A Serious Note
Piano concert showcases talent but lacks enthusiasm.
Published: Wednesday, March 16, 2011
Updated: Wednesday, March 16, 2011 17:03
Solon Pierce is serious about playing piano and does so in a very serious manner. His program was a switch from the first two concerts of the free series, which were more of an interactive learning experience. The performers seemed more passionate about playing and appeared to be enjoying themselves.
Pierce's program was a stark contrast, a taste of proper classical etiquette. He hardly acknowledged the audience, except to calmly bow, and point out two changes in the program. He did not break a smile once. His solo piano concert consisted of seven pieces according to the program, but it was hard to follow where he was in the performance because he only spoke to the audience twice.
He started his concert with a slow, sad, and expressive piece. Although it was played skillfully, he could have started with something more upbeat. The first song should grab the audience's attention, not lull them to sleep. It was a song that would be hard for someone who is not a musician to appreciate; it lacked steady rhythm, and a repeated melodic phrase.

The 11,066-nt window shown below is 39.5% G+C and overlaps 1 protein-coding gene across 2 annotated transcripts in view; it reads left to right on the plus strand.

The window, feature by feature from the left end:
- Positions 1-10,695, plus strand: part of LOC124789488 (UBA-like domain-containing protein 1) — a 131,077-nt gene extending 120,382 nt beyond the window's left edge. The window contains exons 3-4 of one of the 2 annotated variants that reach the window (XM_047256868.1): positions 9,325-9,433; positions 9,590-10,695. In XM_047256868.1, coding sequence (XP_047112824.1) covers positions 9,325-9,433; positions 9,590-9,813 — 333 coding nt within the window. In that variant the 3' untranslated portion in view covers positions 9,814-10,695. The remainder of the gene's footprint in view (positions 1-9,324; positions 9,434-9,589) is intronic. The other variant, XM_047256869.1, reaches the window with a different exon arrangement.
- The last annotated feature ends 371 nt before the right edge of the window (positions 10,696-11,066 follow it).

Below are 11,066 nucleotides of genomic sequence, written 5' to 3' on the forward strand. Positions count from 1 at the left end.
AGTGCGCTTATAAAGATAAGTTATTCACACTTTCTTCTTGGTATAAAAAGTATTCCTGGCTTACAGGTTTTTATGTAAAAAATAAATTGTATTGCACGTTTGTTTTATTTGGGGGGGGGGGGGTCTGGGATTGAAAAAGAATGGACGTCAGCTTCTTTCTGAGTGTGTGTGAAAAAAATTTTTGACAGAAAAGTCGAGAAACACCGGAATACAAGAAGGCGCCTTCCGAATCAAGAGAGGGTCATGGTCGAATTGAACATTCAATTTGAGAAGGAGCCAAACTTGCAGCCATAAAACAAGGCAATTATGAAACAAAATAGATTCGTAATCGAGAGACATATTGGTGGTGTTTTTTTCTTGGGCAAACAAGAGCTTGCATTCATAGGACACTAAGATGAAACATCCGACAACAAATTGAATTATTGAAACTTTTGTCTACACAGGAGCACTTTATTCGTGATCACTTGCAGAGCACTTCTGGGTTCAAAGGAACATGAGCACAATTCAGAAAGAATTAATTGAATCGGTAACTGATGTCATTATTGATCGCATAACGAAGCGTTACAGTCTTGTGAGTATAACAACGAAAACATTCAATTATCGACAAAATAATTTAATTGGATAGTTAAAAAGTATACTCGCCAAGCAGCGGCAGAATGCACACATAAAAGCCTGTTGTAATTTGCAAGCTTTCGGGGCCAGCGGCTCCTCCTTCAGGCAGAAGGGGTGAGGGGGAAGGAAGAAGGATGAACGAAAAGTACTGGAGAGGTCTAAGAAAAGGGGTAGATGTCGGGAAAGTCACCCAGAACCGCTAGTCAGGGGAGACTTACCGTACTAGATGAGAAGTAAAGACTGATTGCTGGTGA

Although his program was introduced as an eclectic mix of songs, they almost all were played in the same style; lots of racing arpeggios, drastic dynamics that seemed to follow the free flowing tempo, and lack of a steady beat. He played the songs expressively, yet Pierce himself was completely expressionless. It was hard to tell if he was getting any enjoyment out of performing, or had any passion for the music.
Of course, the lack of passion could have been due to the atmosphere of the room. The program he played was more suited for a concert hall filled with men and women in their fanciest attire, with all the spot lights gleaming down upon him, the sole performer. Due to a lack of proper stage lighting, he was playing to a room full of college students in jeans and sweatshirts, themselves lit up under bright florescent lights.
The "Graceful Ghost Rag" was the highlight of his performance. It was energetic, with a steady beat you could dance to. It was the only piece that showed diversity in his style of playing.
He closed with his own rendition of the song "Somewhere," from the musical "The West Side Story." He managed to take a beautiful and classic melody, add frills and arpeggios, and strip it of any rhythmic beat it once had. Although it was played with an impressive skill level, it was not an impressive take on the song.